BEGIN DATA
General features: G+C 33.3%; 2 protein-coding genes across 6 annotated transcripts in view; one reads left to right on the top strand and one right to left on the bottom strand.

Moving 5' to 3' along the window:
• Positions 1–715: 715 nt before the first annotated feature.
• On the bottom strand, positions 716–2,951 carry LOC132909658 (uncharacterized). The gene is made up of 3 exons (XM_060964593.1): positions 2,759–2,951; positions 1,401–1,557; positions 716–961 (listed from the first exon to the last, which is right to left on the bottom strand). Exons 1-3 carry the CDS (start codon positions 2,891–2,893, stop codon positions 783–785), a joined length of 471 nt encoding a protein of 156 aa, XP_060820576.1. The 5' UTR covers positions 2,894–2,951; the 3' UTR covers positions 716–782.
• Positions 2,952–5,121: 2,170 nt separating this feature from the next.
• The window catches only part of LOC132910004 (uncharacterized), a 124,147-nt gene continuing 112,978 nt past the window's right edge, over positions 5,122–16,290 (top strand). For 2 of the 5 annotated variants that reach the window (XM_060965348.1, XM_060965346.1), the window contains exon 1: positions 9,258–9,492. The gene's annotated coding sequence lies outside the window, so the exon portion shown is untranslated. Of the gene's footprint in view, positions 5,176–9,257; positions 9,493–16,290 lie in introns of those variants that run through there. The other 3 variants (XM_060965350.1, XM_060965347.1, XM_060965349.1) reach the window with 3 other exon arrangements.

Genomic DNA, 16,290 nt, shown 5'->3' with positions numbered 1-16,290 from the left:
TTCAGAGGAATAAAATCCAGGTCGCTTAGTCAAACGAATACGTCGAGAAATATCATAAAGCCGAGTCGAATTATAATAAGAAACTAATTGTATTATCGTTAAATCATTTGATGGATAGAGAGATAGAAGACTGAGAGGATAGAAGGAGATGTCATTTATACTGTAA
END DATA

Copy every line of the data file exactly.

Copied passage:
General features: G+C 33.3%; 2 protein-coding genes across 6 annotated transcripts in view; one reads left to right on the top strand and one right to left on the bottom strand.

Moving 5' to 3' along the window:
• Positions 1–715: 715 nt before the first annotated feature.
• On the bottom strand, positions 716–2,951 carry LOC132909658 (uncharacterized). The gene is made up of 3 exons (XM_060964593.1): positions 2,759–2,951; positions 1,401–1,557; positions 716–961 (listed from the first exon to the last, which is right to left on the bottom strand). Exons 1-3 carry the CDS (start codon positions 2,891–2,893, stop codon positions 783–785), a joined length of 471 nt encoding a protein of 156 aa, XP_060820576.1. The 5' UTR covers positions 2,894–2,951; the 3' UTR covers positions 716–782.
• Positions 2,952–5,121: 2,170 nt separating this feature from the next.
• The window catches only part of LOC132910004 (uncharacterized), a 124,147-nt gene continuing 112,978 nt past the window's right edge, over positions 5,122–16,290 (top strand). For 2 of the 5 annotated variants that reach the window (XM_060965348.1, XM_060965346.1), the window contains exon 1: positions 9,258–9,492. The gene's annotated coding sequence lies outside the window, so the exon portion shown is untranslated. Of the gene's footprint in view, positions 5,176–9,257; positions 9,493–16,290 lie in introns of those variants that run through there. The other 3 variants (XM_060965350.1, XM_060965347.1, XM_060965349.1) reach the window with 3 other exon arrangements.

Genomic DNA, 16,290 nt, shown 5'->3' with positions numbered 1-16,290 from the left:
TTCAGAGGAATAAAATCCAGGTCGCTTAGTCAAACGAATACGTCGAGAAATATCATAAAGCCGAGTCGAATTATAATAAGAAACTAATTGTATTATCGTTAAATCATTTGATGGATAGAGAGATAGAAGACTGAGAGGATAGAAGGAGATGTCATTTATACTGTAA